I HAVE a question for SA farmers - do you feel like you've got a lot of friends? Plenty of people genuinely looking out for your best interests without a single thought for their own agenda?
You've certainly got a lot of friends on North Terrace, if Tuesday's Upper House debate on the bill to scrap the moratorium on genetically-modified crops is anything to go by.
Politician after politician from a range of parties claimed that they were the one true friend of the state's farmers.
And whether they were promoting the bill, pushing for a plethora of amendments or advocating for the legislation to be voted down, all made a real point to mention that they'd been talking to a huge range of farmers about the issue. I'd love to know the real numbers.
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Let me change tack for a minute and focus on a scenario where my neighbour wants the ban lifted so they can grow GM canola, but I want it left in place.
Under the present situation, the choices - or lack of them - are clear. My neighbour might not like the situation, but at least they know where they stand.
Let's next imagine the GM ban is lifted. My neighbour chooses to grow GM canola and I pick a non-GM variety. Once again, we both know where we stand and the options available to us. We have the power to make our own choice.
Finally, consider the proposal put forward by Labor this week, where each region or council area gets to decide for itself if it wants to remain GM-free or remove the ban.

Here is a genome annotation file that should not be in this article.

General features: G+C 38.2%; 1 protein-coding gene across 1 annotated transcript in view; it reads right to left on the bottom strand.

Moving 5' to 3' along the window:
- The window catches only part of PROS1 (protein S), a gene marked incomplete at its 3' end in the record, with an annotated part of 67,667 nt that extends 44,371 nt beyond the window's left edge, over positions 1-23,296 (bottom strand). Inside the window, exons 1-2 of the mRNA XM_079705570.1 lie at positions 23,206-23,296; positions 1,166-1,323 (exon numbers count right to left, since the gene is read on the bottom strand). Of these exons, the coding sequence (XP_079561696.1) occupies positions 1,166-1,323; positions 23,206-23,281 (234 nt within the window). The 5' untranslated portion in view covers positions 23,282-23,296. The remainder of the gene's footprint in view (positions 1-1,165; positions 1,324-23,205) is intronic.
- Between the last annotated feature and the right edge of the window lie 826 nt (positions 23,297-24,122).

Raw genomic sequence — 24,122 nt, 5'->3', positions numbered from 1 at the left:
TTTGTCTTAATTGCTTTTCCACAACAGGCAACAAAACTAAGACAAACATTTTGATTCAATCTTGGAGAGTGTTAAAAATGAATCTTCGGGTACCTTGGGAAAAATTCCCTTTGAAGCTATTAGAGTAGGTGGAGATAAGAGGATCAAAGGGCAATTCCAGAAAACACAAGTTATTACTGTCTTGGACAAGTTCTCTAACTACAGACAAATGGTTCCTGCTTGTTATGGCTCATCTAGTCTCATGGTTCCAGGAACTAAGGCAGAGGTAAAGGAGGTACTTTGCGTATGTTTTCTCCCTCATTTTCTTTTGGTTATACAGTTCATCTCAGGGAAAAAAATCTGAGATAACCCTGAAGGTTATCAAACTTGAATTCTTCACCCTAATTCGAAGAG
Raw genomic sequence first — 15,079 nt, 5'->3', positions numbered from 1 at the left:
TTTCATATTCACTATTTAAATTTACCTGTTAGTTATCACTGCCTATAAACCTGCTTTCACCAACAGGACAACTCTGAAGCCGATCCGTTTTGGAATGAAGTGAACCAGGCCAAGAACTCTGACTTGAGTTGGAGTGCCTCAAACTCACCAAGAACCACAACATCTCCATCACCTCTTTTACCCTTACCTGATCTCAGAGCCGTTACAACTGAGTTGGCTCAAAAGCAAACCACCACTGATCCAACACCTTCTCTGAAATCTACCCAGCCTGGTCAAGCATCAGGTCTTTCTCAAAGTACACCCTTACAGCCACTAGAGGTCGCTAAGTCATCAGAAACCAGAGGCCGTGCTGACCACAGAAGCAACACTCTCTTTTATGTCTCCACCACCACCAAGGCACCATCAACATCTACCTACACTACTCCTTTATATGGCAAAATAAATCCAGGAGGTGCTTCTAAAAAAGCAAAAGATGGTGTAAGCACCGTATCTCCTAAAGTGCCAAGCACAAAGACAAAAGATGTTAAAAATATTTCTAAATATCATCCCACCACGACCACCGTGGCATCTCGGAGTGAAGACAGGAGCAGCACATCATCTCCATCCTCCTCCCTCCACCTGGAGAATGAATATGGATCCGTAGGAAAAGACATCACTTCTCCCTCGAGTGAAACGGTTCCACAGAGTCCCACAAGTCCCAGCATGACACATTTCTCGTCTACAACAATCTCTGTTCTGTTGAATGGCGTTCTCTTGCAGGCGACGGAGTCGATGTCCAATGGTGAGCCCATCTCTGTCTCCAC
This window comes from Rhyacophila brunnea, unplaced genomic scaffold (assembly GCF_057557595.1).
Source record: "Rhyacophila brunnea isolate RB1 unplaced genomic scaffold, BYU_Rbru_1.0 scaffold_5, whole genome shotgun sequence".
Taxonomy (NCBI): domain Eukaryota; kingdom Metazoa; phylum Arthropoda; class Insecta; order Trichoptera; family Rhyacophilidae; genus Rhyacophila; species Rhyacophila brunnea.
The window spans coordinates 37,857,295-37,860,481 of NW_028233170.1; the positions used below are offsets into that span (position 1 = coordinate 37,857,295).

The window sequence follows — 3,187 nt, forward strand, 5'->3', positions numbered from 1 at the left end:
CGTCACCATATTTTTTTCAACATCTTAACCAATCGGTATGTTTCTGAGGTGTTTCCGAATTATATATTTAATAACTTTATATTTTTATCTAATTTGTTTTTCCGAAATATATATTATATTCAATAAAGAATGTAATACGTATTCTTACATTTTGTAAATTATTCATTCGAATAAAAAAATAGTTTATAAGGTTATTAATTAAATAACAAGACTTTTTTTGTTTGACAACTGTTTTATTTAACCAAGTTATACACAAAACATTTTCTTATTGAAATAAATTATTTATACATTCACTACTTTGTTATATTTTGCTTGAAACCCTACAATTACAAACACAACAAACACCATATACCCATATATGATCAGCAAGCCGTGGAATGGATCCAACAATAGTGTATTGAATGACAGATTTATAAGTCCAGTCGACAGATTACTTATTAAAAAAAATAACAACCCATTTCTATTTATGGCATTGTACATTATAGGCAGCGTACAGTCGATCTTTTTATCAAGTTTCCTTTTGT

This week has shown that finding a consensus on the issue among even a small group of people ... is seemingly impossible.
Who gets their way in this scenario? Me or my neighbour? If I have more land or pay higher rates do I get more say?
What about the broader community? Would more weight be placed on what the local farmers want, rather than the town's shopkeepers? What if the postman is anti-GM, but the publican is pro-GM?
I realise that last week I wrote about the importance of farmers and country people being consulted on this issue, but I think Labor's concept would create greater uncertainty for all involved, with the potential to leave country communities bitterly divided in some areas.
This week has shown that finding a consensus on the issue among even a small group of people - 22 politicians in the Upper House, to be exact - is seemingly impossible.
Do we really want to see a repeat of these events in every council area across the state?
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